In a new report out today, the Food & Environment Reporting Network (FERNnews) highlights how toxic blue-green algae–or cyanobacteria–is thriving in freshwater across the U.S., creating health risks. The story appears online at the Center for Investigative Reporting, The Atlantic and other news sites.
“Every summer as temperatures rise, ‘blooms’ of cyanobacteria develop in lakes and rivers across the country, turning waters intense green, and coating swaths of their surfaces with putrid-smelling blue-green algae that looks like pea soup,” writes FERNnews reporter Jessica Marshall. “The blooms occur in nearly every state, peaking in August and September, and—though no national agency tracks the blooms—experts say they are getting worse, driven by fertilizer and manure run-off into lakes and streams combined with a warming climate.”
Marshall explains that cyanobacteria occur naturally in lakes, typically at low concentrations that are not harmful and not visible. But when levels of key nutrients—particularly phosphorus—in a water body soar and combine with hot temperatures and stagnant water, the organisms thrive. Under these conditions, they outpace growth of other types of algae and streak or coat the water with bright, sometimes iridescent, blooms of green or blue-green cells.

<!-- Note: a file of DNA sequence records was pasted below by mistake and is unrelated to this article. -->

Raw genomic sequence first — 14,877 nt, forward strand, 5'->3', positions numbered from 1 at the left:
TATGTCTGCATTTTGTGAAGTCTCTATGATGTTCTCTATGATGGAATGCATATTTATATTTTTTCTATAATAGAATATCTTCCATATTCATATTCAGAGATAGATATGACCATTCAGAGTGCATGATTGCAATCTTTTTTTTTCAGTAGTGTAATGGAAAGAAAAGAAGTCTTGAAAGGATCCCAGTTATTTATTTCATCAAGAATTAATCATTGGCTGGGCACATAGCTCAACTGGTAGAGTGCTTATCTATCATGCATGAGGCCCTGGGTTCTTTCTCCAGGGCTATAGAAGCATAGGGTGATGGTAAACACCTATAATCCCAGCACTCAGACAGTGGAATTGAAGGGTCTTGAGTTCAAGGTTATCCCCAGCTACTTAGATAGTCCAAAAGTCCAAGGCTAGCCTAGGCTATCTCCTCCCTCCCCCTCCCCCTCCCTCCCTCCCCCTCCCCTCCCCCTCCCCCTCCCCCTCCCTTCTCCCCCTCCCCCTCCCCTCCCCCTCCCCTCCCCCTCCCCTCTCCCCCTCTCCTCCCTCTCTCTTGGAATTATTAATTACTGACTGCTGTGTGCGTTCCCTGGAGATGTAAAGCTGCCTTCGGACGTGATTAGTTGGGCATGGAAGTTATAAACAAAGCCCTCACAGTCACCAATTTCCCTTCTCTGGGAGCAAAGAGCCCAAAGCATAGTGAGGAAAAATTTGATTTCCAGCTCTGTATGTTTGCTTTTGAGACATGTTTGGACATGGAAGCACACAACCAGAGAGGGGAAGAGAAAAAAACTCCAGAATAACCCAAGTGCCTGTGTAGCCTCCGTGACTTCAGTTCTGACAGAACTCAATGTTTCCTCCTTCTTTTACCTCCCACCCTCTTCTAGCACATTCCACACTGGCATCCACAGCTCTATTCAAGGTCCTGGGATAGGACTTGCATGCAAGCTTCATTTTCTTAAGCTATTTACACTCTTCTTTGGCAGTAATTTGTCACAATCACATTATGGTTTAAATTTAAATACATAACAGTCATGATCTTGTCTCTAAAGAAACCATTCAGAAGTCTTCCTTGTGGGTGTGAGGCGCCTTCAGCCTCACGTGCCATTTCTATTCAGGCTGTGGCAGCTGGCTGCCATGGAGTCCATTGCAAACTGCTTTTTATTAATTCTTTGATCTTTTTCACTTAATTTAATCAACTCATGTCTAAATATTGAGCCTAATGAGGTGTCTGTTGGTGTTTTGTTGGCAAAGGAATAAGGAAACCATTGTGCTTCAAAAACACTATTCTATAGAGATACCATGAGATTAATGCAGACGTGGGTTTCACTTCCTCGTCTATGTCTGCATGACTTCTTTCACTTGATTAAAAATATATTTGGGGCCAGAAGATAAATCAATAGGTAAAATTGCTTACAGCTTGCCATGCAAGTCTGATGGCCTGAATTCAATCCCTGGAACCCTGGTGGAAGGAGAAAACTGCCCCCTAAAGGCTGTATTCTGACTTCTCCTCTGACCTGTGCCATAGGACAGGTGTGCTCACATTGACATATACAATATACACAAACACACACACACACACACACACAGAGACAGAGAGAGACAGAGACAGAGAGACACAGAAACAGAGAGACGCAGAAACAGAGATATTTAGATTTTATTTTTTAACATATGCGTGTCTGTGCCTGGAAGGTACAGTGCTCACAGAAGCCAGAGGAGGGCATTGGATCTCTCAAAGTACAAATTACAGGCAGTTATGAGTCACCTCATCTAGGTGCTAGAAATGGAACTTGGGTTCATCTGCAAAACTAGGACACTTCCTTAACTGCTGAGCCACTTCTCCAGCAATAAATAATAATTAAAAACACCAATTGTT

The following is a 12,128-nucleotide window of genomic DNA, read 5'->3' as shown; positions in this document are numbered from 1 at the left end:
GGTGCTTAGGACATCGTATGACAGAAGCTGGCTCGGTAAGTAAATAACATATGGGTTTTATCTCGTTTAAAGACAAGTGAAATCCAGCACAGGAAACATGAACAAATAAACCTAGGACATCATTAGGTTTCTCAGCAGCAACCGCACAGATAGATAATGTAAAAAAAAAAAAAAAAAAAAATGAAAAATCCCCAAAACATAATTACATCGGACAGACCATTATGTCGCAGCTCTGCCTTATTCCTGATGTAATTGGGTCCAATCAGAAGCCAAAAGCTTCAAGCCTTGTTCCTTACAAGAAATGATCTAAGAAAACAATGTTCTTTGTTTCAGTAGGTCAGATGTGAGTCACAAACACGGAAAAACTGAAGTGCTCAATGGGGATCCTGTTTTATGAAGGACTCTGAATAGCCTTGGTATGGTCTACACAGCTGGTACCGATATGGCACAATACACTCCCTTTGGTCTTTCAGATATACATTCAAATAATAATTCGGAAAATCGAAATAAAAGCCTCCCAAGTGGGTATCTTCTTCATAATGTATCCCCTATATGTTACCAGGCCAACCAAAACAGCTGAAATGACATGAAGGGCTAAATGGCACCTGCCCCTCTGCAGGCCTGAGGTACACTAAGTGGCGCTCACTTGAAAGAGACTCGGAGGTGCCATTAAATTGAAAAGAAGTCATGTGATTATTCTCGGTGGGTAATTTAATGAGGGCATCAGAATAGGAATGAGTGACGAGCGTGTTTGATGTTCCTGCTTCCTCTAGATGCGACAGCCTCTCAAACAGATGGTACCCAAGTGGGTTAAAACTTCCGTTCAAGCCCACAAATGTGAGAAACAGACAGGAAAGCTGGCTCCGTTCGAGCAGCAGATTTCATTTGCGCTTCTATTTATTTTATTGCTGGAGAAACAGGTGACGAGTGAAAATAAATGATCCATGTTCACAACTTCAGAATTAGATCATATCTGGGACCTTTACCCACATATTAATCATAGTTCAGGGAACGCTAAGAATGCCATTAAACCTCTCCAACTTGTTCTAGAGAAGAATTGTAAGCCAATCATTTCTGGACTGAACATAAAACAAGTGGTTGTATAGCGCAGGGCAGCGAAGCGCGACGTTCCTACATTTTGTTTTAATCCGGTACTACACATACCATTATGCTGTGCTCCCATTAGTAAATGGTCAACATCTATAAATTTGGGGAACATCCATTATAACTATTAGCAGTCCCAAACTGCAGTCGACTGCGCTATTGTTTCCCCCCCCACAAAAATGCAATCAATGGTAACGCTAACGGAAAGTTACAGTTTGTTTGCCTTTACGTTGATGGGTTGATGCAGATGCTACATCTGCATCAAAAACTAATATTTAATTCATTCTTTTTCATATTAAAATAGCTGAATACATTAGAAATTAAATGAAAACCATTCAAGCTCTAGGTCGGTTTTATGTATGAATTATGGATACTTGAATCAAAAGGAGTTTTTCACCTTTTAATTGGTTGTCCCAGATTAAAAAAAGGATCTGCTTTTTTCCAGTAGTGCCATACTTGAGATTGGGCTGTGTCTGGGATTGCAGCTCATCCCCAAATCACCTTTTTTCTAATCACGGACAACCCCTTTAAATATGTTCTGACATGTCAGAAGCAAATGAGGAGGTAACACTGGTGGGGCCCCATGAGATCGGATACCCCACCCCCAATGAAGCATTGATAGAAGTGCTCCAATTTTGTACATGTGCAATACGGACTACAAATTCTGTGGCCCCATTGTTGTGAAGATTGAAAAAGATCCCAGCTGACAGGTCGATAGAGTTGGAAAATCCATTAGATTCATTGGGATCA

Many people near the blooms complain of the smell produced by ammonia and hydrogen sulfide as the cyanobacteria rot. “But worse,” Marshall reports, “Under conditions that scientists don’t completely understand, cyanobacteria can produce toxins that cause asthma-like symptoms, severe vomiting or diarrhea, or irritated skin or eyes.”
Marshall interviews Dan Jenkins, who was partially paralyzed after washing bright, stinking algae blooms—or green slime—off his dog, Casey, after he had swam in a tainted lake in Ohio. The dog later died from its exposure–one of at least 10 algae-related dogs deaths reported nationwide in the last two years. In Wisconsin alone, 98 people have reported illness from blue-green algae exposure over the last three years–though experts agree that many cases go unreported or misidentified.
In looking for the source of the problem, Marshall reports, experts point to agriculture: Phosphorus-laden fertilizer and manure can wash directly into waterways, and eroding sediment from farmlands carries the substance too. In addition, flows from sewage treatment plants and urban storm drains, runoff from lakeside lawns, and discharges from industries such as pulp and paper mills can also contribute phosphorus to streams and lakes.
The story reveals how climate change is also part of the picture, especially when hot, dry conditions follow intense spring storms. Those extreme storms may become more frequent with global warming.